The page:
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Polis and Blumenauer Introduce Bills to End the Federal Prohibition and Tax Marijuana

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Washington, February 20, 2015 | comments

Today, Representatives Jared Polis (D-CO) and Earl Blumenauer (D-OR)  introduced two bills that together would legalize and tax marijuana at the federal level. Representative Polis’s legislation, H.R. 1013, the Regulate Marijuana Like Alcohol Act, removes marijuana from the schedule set by the Controlled Substances Act; transitions marijuana oversight from the jurisdiction of the Drug Enforcement Agency to the Bureau of Alcohol, Tobacco, Firearms and Explosives; and regulates marijuana like alcohol by inserting into the section of the U.S. Code governing “intoxicating liquors.” Representative Blumenauer’s legislation, H.R. 1014, the Marijuana Tax Revenue Act of 2015, creates a federal excise tax on non-medical marijuana sales and moves this quickly growing industry out of the shadows. 

More than 213 million people live in a state or jurisdiction that allows the some form of legal use of marijuana. Twenty-three states currently allow for medical marijuana, while four states--Colorado, Washington, Oregon, and Alaska--and the District of Columbia recently legalized the recreational use of small amounts of marijuana. Eleven additional states have passed laws allowing the use of low-THC forms of marijuana to treat certain medical conditions.

Following federal legalization, the Marijuana Tax Revenue Act would impose a federal excise tax on the sale of marijuana for non-medical purposes as well as apply an occupational tax for marijuana businesses. The bill would establish civil and criminal penalties for those who fail to comply, like those in place for the tobacco industry.  The bill also requires the IRS to produce periodic studies of the marijuana industry and to issue recommendations to Congress. It phases in an excise tax on the sale by a producer (generally the grower) to the next stage of production (generally the processor creating the useable product).  This tax is initially set at 10% and rises over time to 25% as the legal market displaces the black market.  Medical marijuana is exempt from this tax.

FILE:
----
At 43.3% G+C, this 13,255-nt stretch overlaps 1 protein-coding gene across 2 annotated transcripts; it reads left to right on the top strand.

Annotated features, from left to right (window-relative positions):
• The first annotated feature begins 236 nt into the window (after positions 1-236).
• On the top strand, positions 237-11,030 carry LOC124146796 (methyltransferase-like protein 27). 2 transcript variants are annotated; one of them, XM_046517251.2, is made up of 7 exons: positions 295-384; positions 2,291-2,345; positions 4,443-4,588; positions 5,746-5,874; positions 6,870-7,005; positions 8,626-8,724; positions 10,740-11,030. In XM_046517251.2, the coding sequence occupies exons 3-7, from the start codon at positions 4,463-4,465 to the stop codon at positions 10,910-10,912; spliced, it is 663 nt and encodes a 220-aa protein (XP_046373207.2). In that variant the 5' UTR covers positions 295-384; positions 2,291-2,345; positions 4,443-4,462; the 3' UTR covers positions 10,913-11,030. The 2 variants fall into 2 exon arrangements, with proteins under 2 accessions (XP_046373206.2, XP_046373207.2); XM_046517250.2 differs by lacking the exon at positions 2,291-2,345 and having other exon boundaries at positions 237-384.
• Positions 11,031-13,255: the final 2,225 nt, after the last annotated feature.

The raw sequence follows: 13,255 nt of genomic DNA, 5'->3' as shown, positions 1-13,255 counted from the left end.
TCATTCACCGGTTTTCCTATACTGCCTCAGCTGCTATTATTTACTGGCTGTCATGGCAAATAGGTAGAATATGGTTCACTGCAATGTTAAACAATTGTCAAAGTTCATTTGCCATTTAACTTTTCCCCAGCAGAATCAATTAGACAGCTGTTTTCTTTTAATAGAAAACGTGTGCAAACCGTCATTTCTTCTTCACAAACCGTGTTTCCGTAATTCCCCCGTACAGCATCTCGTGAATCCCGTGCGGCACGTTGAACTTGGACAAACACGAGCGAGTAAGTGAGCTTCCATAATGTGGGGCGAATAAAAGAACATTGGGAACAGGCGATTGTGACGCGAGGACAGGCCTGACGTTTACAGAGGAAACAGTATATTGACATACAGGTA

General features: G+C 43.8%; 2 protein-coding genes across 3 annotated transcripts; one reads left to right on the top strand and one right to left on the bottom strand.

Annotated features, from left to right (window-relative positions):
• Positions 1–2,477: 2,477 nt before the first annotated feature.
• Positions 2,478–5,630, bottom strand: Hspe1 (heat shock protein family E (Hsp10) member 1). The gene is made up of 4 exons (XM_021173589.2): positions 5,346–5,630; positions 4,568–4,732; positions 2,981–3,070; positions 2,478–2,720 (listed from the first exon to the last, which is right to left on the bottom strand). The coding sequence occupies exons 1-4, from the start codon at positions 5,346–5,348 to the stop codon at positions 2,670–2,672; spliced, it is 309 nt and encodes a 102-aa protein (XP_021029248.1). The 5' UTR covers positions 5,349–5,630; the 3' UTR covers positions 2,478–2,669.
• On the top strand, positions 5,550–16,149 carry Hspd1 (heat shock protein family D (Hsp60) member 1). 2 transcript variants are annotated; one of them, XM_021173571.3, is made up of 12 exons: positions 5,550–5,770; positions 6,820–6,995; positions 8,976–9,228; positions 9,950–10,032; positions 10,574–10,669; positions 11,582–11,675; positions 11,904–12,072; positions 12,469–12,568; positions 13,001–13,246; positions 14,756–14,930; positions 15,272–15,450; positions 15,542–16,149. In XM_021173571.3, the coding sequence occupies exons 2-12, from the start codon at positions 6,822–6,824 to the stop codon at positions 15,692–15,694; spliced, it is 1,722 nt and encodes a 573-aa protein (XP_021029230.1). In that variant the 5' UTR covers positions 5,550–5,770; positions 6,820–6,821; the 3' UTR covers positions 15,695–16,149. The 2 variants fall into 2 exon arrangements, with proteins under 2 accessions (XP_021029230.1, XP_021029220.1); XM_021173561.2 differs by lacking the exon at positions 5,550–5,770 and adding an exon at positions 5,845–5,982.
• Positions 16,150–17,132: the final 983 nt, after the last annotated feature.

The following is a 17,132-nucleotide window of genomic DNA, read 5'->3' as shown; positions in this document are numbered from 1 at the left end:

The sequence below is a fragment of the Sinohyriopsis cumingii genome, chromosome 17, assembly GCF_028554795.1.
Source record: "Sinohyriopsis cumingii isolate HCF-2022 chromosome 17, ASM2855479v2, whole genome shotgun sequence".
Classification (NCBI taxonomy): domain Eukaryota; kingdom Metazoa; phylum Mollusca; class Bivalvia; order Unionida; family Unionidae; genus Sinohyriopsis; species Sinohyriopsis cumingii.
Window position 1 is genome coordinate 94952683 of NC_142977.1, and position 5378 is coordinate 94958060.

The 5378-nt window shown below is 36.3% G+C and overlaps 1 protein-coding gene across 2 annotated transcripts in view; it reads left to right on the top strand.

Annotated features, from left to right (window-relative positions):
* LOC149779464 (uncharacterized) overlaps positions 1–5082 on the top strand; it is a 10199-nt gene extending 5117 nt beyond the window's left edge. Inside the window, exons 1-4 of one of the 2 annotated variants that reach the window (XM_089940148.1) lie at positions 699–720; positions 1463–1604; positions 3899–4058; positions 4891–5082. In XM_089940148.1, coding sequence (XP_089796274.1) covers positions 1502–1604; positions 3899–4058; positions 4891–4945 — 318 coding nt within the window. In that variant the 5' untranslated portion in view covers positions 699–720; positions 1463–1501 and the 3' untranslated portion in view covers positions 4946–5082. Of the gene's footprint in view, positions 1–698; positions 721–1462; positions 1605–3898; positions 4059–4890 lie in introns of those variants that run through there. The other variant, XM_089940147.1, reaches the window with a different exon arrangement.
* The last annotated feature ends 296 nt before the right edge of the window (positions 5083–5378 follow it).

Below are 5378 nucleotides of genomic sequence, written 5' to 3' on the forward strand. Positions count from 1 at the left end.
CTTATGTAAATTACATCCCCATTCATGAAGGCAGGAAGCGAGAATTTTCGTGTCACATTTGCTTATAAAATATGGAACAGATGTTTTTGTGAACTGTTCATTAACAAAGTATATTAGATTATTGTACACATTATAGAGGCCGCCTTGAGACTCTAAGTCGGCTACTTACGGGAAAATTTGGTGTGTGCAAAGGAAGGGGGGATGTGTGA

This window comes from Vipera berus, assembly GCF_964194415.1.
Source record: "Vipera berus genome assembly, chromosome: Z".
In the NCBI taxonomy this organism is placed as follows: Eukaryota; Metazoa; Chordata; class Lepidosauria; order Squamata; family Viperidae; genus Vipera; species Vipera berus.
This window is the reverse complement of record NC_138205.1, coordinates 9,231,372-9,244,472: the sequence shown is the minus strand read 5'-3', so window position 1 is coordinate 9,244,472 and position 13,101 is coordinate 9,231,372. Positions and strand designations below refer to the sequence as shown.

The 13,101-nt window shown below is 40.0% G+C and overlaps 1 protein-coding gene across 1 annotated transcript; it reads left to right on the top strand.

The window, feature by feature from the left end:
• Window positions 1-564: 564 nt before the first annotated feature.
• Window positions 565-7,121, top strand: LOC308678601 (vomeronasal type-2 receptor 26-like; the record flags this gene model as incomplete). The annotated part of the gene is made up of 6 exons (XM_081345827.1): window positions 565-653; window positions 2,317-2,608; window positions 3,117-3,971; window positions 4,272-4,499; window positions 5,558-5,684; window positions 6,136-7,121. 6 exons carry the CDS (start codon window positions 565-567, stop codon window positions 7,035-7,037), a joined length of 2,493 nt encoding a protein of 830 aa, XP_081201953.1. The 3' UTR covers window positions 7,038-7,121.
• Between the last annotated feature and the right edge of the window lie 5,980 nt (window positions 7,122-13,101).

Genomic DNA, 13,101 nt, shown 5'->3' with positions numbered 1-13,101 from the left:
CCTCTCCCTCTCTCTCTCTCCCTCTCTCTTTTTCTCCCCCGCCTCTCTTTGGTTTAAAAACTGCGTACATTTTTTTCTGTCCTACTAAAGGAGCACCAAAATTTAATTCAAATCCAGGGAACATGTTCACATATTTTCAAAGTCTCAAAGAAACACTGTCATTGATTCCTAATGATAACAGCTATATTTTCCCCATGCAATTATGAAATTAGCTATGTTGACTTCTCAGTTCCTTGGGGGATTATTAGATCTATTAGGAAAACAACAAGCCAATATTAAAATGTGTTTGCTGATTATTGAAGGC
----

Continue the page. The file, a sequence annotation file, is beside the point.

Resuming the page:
The Regulate Marijuana Like Alcohol Act would remove marijuana from the schedule set by the Controlled Substances Act; transition marijuana oversight from the jurisdiction of the Drug Enforcement Agency to the Bureau of Alcohol, Tobacco, Firearms and Explosives; and regulate marijuana like alcohol by inserting into the section of the U.S. Code that governs “intoxicating liquors.”

“Over the past year, Colorado has demonstrated that regulating marijuana like alcohol takes money away from criminals and cartels, grows our economy, and keeps marijuana out of the hands of children,” said Representative Polis. “While President Obama and the Justice Department have allowed the will of voters in states like Colorado and 22 other jurisdictions to move forward, small business owners, medical  marijuana patients, and others who follow state laws still live with the fear that a new administration – or this one—could reverse course and turn them into criminals. It is time for us to replace the failed prohibition with a regulatory system that works and let states and municipalities decide for themselves if they want, or don’t want, to have legal marijuana within their borders.”

"It’s time for the federal government to chart a new path forward for marijuana.” said Representative Blumenauer. “Together these bills create a federal framework to legalize, regulate and tax marijuana, much like we treat alcohol and tobacco. The federal prohibition of marijuana has been a failure, wasting tax dollars and ruining countless lives. As more states move to legalize marijuana as Oregon, Colorado, Washington and Alaska have done, it’s imperative the federal government become a full partner in building a workable and safe framework.”

National trends reflect state efforts.  More than 46% of people 18 and older have tried marijuana at least once and public opinion research reveals more than half of the U.S. population supports legalization. Yet even as states and local governments have taken the lead in finding legal arrangements for marijuana, federal law classifies it among the most dangerous illegal drugs. The enforcement of these laws wastes federal resources and ruins lives. Individuals, states, and marijuana businesses are trapped in a patchwork of conflicting state and federal laws.

It is time for Congress to end the federal prohibition on marijuana, remove it from the Controlled Substances Act, and create a sensible tax and regulatory framework. This represents a unique opportunity to save ruined lives, wasted enforcement and prison costs, while simultaneously helping to create a new industry, with new jobs and revenues that will improve the federal budget outlook.
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